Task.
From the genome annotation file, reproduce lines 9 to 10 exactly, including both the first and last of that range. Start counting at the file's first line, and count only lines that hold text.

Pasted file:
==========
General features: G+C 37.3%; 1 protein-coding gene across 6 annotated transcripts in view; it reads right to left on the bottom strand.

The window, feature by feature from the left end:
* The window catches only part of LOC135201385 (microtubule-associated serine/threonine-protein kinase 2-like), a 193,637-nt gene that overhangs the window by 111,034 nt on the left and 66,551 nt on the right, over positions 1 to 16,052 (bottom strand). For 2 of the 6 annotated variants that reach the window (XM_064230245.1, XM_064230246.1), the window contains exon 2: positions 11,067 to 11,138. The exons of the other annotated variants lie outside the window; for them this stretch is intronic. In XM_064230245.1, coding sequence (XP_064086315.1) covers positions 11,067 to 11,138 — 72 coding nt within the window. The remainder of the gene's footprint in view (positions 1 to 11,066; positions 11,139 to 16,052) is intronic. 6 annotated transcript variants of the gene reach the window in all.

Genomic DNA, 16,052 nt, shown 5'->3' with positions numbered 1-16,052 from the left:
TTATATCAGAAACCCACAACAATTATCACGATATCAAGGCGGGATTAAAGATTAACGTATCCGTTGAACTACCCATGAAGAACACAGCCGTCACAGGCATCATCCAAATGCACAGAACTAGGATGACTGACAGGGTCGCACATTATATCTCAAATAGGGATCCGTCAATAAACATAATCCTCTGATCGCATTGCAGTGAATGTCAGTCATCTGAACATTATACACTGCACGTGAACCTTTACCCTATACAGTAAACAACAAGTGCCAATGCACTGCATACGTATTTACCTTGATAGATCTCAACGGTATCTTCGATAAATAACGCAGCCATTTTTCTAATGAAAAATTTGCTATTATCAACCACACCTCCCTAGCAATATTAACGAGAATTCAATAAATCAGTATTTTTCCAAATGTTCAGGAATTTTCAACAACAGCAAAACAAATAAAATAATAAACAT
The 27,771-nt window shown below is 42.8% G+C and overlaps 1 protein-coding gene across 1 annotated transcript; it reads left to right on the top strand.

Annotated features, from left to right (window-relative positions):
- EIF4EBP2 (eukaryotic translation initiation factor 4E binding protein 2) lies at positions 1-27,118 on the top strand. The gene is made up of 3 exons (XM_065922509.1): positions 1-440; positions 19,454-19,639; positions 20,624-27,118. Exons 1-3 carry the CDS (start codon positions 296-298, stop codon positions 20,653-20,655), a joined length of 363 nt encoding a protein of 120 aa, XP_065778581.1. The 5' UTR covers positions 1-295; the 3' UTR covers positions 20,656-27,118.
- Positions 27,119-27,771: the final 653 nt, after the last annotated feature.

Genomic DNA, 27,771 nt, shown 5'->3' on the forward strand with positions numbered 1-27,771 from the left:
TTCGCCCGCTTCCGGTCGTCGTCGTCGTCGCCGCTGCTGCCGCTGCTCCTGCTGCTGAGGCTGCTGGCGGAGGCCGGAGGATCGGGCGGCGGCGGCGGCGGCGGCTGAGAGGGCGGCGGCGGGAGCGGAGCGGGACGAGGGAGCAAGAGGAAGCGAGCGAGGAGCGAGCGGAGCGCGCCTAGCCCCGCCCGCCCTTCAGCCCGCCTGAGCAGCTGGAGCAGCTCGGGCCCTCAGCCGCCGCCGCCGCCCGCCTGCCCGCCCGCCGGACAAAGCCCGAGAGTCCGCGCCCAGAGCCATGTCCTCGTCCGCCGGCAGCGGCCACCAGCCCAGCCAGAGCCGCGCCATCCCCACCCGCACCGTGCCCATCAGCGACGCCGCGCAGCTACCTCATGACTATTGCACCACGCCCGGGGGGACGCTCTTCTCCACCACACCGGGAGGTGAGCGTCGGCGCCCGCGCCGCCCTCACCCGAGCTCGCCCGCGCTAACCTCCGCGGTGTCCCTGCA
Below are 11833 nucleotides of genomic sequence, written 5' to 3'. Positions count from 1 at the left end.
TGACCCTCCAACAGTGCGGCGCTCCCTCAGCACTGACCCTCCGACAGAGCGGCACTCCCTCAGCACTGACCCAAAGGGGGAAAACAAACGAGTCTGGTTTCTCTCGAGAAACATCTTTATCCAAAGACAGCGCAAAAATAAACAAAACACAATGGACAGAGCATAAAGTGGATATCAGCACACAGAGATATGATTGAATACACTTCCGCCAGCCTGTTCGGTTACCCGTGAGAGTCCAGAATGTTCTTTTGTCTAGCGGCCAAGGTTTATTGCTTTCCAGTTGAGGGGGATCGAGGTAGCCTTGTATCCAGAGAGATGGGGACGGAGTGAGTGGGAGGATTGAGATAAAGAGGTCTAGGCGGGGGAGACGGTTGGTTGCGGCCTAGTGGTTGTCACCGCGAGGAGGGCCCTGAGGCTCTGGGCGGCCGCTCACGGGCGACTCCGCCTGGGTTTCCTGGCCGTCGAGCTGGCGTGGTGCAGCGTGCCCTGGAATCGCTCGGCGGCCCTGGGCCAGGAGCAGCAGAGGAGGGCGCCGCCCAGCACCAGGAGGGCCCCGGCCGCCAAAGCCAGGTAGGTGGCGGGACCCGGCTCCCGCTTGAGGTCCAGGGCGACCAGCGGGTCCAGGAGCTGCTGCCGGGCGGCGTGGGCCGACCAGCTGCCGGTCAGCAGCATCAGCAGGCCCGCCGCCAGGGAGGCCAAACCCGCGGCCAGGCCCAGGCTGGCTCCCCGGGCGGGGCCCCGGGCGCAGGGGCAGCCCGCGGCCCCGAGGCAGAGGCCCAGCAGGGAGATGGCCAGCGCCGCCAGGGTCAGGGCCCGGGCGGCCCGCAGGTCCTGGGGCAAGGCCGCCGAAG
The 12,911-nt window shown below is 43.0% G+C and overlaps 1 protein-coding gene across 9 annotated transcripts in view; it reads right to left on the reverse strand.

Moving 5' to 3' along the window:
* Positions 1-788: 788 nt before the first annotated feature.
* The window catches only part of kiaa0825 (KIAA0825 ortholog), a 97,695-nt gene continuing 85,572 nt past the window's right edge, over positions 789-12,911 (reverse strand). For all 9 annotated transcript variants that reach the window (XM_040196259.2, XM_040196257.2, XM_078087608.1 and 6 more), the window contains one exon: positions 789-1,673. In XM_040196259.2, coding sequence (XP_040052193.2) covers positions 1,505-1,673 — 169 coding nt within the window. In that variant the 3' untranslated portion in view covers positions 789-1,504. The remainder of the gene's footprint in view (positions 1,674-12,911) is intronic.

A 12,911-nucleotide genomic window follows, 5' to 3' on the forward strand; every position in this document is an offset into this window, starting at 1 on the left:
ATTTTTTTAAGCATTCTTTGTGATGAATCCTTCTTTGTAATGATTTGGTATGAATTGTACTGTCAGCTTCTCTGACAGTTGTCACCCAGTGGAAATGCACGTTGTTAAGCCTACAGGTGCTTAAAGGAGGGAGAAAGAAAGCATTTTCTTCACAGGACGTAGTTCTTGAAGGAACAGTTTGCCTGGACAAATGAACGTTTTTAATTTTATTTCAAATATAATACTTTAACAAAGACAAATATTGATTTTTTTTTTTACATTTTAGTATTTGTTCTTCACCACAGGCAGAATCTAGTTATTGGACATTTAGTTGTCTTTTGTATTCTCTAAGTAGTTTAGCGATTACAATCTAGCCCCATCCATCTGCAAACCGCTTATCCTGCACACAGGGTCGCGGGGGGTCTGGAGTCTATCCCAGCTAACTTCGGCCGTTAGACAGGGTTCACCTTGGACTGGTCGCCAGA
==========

- Positions 27,119-27,771: the final 653 nt, after the last annotated feature.

Genomic DNA, 27,771 nt, shown 5'->3' on the forward strand with positions numbered 1-27,771 from the left: